Unending Struggles: Legacies of America's Secret War in Laos
Nengher N. Vang is an Assistant Professor of Transnational American History in the History Department at the University of Wisconsin-Whitewater. He teaches the Vietnam War, US foreign relations and empire, Hmong American historical and contemporary issues, and other courses in History and Race and Ethnics Studies. His research interests include US-Asia relations, American imperialism, comparative race/ethnicity, immigration and social movements.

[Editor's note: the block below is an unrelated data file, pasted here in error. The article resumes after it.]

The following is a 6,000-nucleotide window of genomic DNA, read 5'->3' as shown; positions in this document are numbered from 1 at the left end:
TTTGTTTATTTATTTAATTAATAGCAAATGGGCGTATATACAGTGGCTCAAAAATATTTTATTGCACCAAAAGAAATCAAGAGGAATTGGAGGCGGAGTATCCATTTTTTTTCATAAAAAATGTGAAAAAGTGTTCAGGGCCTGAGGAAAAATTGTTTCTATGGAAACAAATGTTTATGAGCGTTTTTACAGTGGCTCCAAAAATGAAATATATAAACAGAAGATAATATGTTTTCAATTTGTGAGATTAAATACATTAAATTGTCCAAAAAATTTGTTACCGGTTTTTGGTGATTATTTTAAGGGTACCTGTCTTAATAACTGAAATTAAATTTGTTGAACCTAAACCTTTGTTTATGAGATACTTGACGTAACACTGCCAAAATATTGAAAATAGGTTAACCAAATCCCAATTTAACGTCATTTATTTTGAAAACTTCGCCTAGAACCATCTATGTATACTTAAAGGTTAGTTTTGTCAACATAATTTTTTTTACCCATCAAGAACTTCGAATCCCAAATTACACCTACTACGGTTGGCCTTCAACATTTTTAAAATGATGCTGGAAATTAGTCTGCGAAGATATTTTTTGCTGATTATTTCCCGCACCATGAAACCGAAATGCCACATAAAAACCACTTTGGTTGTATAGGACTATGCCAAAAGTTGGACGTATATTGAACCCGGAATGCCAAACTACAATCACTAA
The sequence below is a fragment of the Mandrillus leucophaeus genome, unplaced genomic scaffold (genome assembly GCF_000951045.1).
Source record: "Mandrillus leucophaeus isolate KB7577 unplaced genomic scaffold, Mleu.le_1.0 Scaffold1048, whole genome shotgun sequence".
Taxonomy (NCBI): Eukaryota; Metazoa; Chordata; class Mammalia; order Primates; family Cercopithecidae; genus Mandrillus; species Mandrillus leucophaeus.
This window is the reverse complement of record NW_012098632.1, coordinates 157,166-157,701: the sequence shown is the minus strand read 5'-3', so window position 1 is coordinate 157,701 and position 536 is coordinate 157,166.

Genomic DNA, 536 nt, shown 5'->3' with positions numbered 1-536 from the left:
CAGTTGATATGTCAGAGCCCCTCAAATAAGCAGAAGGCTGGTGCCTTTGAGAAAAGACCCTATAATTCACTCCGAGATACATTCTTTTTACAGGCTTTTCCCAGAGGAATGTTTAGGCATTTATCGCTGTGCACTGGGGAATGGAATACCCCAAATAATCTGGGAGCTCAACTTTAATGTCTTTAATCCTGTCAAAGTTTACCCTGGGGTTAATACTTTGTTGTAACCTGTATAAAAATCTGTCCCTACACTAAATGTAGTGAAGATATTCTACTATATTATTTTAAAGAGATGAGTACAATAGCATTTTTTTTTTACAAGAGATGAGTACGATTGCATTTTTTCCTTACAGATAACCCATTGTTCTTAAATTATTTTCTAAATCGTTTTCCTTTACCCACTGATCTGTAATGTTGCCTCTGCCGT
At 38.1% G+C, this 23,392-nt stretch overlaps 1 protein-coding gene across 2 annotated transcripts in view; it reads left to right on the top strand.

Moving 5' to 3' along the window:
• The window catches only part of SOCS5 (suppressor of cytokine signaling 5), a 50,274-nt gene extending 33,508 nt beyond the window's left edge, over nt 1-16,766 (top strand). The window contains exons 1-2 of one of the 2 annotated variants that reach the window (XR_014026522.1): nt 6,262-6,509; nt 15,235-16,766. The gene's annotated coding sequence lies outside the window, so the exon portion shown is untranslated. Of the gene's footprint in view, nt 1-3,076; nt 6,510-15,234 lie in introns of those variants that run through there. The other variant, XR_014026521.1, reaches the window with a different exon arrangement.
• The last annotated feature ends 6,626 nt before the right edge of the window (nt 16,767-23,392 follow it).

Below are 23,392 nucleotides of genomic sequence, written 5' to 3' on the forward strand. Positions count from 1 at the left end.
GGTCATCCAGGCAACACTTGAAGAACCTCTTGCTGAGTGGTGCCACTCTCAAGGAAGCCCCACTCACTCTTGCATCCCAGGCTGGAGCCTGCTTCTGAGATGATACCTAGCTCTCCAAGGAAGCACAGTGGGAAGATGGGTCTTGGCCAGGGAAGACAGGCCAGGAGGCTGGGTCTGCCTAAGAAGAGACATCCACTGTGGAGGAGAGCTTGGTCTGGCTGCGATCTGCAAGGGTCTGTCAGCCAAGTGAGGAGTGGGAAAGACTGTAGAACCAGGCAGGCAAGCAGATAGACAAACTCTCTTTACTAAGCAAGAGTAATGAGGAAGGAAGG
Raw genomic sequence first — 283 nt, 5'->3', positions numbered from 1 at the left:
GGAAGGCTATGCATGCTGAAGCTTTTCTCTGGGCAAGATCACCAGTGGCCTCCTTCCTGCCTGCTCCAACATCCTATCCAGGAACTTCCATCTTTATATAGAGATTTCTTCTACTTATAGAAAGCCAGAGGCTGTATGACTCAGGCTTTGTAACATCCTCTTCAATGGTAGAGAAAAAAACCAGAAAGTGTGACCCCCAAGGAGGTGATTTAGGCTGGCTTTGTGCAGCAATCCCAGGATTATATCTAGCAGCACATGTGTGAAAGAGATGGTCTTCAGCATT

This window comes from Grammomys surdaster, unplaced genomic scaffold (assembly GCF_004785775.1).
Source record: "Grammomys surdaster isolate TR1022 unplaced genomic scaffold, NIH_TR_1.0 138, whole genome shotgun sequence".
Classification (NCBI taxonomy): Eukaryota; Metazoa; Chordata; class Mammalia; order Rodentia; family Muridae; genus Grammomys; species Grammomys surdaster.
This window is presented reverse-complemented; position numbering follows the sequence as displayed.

We think that wars end when peace agreements are signed, but this is often not the case. America's Secret War in Laos in the 1960's is a good example. For most Americans, American's involvement officially ended with the peace agreements in 1973 and, practically, when the last Americans left Laos in 1975. The legacies of this war, however, tell a different story. The legacies include another ongoing secret war in Laos, more than 40 years of Hmong American involvement in this new war, and 50 years of persistent but ultimately contradictory relationship between Hmong Americans and the United States.
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